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White Eagle 10 Zlotych Poland Authentic Coin Money for Jewelry and Craft Making

White Eagle 10 Zlotych Poland Authentic Coin Money for Jewelry and Craft Making

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White Eagle Poland 10 Zlotych Authentic Coin Charm for Jewelry and Craft Making

Obverse: The White Eagle, national coat of arms of Poland

Translation: Polish People`s Republic

Reverse: Denomination

Issuer Poland
Period People's Republic (1952-1989)
Type Standard circulation coin
Years 1984-1988
Value 10 Złotych (10 PLZ)
Currency Third złoty (1949-1994)
Composition Copper-nickel
Weight 7.7 g
Diameter 25 mm
Thickness 2.04 mm
Shape Round
Technique Milled
Orientation Medal alignment ↑↑
Demonetized 1 January 1995
Number N# 2062
References Y# 152.1, Par# 243, Schön# 146, Fischer Po# OB068

According to legend, the White Eagle emblem originated when Poland's legendary founder Lech saw a white eagle's nest. When he looked at the bird, a ray of sunshine from the red setting sun fell on its wings, so they appeared tipped with gold, the rest of the eagle was pure white. He was delighted and decided to settle there and placed the eagle on his emblem. He also named the place Gniezdno (currently Gniezno) from the Polish word gniazdo ("nest").

The symbol of an eagle appeared for the first time on the coins made during the reign of Bolesław I (992-1025), initially as the coat of arms of the Piast dynasty. Beginning in the 12th century, the eagle has appeared on the shields, ensigns, coins, and seals of the Piast dukes. It appeared on the Polish coat of arms during Przemysł II reign as a reminder of the Piast tradition before the fragmentation of Poland.

The eagle's graphic form has changed throughout centuries. Its recent shape, accepted in 1927, was designed by professor Zygmunt Kamiński[6] and was based on the eagle's form from the times of Stefan Batory's reign. It was adapted to stamps or round shields rather than to a rectangular shape.

The arms of the Polish–Lithuanian Commonwealth was quartered, with Polish eagle and Lithuanian Pahonia on opposite sides. Kings used to place their own emblems in the center of the national coat of arms (i.e., House Vasa).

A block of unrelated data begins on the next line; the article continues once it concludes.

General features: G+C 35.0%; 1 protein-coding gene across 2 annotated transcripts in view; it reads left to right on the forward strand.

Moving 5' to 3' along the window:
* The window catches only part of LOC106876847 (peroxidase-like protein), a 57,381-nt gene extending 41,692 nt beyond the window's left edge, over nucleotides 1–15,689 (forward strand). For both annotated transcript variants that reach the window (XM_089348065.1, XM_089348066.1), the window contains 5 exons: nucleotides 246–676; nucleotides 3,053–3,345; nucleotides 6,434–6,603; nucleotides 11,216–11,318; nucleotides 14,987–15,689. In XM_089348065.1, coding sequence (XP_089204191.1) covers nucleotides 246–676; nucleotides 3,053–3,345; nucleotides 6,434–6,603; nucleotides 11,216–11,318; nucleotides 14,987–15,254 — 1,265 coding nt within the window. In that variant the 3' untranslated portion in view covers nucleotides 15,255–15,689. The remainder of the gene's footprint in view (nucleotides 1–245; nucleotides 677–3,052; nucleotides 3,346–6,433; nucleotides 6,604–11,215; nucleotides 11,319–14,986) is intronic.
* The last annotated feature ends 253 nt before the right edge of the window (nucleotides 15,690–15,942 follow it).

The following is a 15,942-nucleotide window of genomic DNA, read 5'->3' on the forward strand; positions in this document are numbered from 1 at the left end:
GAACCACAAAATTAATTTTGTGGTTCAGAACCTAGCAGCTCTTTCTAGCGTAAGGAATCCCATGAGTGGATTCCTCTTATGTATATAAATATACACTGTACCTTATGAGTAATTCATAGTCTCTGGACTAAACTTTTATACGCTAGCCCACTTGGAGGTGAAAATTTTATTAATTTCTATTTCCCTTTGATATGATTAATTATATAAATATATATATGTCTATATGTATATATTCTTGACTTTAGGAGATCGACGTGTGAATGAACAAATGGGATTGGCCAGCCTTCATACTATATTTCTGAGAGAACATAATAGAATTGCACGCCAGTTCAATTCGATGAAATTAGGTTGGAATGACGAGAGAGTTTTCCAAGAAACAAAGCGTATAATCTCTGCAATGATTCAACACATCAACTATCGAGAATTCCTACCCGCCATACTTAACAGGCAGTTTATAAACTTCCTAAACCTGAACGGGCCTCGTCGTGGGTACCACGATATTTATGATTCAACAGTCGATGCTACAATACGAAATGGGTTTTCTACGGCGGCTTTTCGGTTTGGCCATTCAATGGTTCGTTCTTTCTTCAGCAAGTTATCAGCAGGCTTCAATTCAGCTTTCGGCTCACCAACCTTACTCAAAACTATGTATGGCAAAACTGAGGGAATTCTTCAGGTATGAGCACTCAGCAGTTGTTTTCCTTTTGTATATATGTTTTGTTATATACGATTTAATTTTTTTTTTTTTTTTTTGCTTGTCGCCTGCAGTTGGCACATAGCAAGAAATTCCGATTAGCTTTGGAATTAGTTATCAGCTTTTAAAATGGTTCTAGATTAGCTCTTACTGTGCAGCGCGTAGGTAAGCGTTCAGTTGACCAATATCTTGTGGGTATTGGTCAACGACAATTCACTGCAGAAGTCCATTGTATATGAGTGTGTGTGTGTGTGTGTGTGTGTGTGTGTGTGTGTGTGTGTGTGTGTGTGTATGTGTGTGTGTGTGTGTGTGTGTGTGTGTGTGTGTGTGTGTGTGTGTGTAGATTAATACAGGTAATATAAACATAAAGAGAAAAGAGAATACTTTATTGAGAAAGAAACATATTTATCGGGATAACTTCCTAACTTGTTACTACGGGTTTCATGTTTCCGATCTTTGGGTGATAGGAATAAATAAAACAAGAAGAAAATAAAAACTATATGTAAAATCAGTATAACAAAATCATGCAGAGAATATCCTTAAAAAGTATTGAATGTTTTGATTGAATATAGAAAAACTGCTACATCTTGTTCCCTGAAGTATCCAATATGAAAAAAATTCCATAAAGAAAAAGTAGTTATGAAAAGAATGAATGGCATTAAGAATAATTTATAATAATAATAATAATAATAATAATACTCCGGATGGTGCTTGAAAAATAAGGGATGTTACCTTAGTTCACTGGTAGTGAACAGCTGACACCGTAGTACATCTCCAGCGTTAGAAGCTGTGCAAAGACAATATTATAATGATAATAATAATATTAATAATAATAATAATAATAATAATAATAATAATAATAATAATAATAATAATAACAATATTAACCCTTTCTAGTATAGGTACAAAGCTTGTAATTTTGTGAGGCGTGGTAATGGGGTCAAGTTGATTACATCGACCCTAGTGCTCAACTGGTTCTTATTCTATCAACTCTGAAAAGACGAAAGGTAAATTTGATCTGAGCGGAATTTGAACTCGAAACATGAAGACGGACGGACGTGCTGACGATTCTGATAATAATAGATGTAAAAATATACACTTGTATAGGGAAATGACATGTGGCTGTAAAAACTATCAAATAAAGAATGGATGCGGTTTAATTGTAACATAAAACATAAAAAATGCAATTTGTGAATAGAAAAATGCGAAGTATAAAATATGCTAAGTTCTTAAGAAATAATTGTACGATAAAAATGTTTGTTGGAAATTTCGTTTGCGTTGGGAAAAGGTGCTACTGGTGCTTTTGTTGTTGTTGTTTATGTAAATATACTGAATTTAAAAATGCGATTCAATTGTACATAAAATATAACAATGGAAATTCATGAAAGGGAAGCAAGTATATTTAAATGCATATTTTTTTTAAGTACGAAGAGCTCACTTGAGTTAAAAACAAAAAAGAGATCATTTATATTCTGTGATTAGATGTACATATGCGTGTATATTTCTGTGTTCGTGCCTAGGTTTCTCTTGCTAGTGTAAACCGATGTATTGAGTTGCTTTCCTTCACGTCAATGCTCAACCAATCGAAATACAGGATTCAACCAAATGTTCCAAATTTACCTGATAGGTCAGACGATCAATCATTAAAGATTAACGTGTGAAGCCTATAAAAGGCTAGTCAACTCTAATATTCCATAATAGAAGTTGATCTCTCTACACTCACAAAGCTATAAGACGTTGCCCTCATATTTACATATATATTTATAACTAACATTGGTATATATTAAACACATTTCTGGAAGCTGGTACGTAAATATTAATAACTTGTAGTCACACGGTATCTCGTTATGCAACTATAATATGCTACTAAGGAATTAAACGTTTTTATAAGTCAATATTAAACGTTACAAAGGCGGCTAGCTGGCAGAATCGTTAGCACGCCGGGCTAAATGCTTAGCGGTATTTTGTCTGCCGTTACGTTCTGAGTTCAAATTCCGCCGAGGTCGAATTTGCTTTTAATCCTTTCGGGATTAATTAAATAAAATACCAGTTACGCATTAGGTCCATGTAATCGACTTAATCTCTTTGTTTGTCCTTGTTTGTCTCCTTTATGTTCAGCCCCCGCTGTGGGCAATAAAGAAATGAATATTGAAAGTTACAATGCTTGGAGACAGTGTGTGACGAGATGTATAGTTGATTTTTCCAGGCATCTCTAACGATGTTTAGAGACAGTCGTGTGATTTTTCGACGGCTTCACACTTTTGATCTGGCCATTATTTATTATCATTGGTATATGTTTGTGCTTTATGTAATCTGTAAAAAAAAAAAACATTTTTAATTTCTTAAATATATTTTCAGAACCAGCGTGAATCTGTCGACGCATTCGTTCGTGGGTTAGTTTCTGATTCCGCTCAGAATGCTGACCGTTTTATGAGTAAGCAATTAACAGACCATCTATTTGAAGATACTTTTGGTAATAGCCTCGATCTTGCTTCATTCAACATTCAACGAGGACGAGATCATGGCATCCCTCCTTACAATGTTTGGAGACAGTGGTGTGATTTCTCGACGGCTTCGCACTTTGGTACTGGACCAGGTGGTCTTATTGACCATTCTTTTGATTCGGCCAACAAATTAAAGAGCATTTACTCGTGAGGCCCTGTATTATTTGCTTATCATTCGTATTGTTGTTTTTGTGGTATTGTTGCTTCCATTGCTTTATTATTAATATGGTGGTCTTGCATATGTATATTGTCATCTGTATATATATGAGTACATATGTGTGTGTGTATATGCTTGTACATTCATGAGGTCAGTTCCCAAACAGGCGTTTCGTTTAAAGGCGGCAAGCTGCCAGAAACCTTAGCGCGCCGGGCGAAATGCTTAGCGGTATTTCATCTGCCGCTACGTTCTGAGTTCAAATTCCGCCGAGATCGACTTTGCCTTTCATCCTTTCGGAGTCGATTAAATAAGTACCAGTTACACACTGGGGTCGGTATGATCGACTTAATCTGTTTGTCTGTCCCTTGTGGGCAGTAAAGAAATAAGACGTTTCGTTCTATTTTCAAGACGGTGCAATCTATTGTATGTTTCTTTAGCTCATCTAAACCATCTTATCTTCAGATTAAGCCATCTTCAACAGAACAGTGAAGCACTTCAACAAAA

Despite the fact that new emblems were given to provinces established by the invaders after the partitions of Poland, the White Eagle remained there with or without crown and occasionally with face turned towards left and in some exceptions with Pahonia. But in most cases they were combined with the invader's emblem.

The Poles conscientiously collected coins from the pre-partitions period with the eagle on their obverse and reverse. The symbol of the eagle, often with Pahonia, appeared on numerous flags and emblems of the November Uprising.

The resurrection of the Polish Kingdom (Polish Regency) in the territories of the former Congress Poland (which had been partitioned and annexed by the Russian Empire as the Vistula Land in 1867) was approved by Austria-Hungary and Wilhelm II's Germany in 1916. A year later, the first Polish banknotes (Polish Marka) with Crowned Eagle on an indivisible shield were introduced. After regaining total independence and the creation of the Second Polish Republic (1918–1939) the White Eagle was implemented by the act of 1919. Official image of the coat of arms (which resembled the emblem of Stanislaus Augustus) was used until 1927 when Zygmunt Kamiński designed a new one. According to the research of Polish heraldist Jerzy Michta published in 2017, the version designed by Kamiński was actually plagiarized from a 1924 medal by Elisa Beetz-Charpentier made in honor of Ignacy Paderewski.

After World War II, the communist authorities of the Polish People's Republic removed the "reactionary" royal crown from the eagle's head. Still, Poland was one of the few countries in the Eastern Bloc with no communist symbols (red stars, ears of wheat, hammers, etc.) on either its flag or its coat of arms. The crownless design was approved by resolution in 1955. To counter that, the Polish government in Exile introduced a new emblem with a cross added atop the crown. After the fall of communism in 1989, the crown came back, but without the cross.

The eagle appears on many public administration buildings, it is present in schools and courts. Furthermore, it is placed on the obverse of Polish coins. However the issue on which conditions it should be exposed and how it should be interpreted is the topic of numerous debates in Poland. The eagle was formerly on the Poland national football team's shirts; a new shirt without the eagle was introduced in November 2011, prompting complaints from fans and president Bronisław Komorowski. Due to this overwhelming public pressure, the football shirts were redesigned with the eagle reinstated in the centre of the shirt in December 2011.

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Customer Reviews

Based on 5 reviews
Marie A
Just as expected , thank you

Just as expected , thank you

Marie Ouillette
Polish coin

Exactly as expected. Not sure of a plan to make it into a piece of jewelry honoring my mom’s lineage

Pam M
Exactly as described. Fair price. Great se...

Exactly as described. Fair price. Great service.

Veronica J
5 stars review from Veronica

5 stars review from Veronica

The coin is in very good condition and arr...

The coin is in very good condition and arrived quickly. Thank you!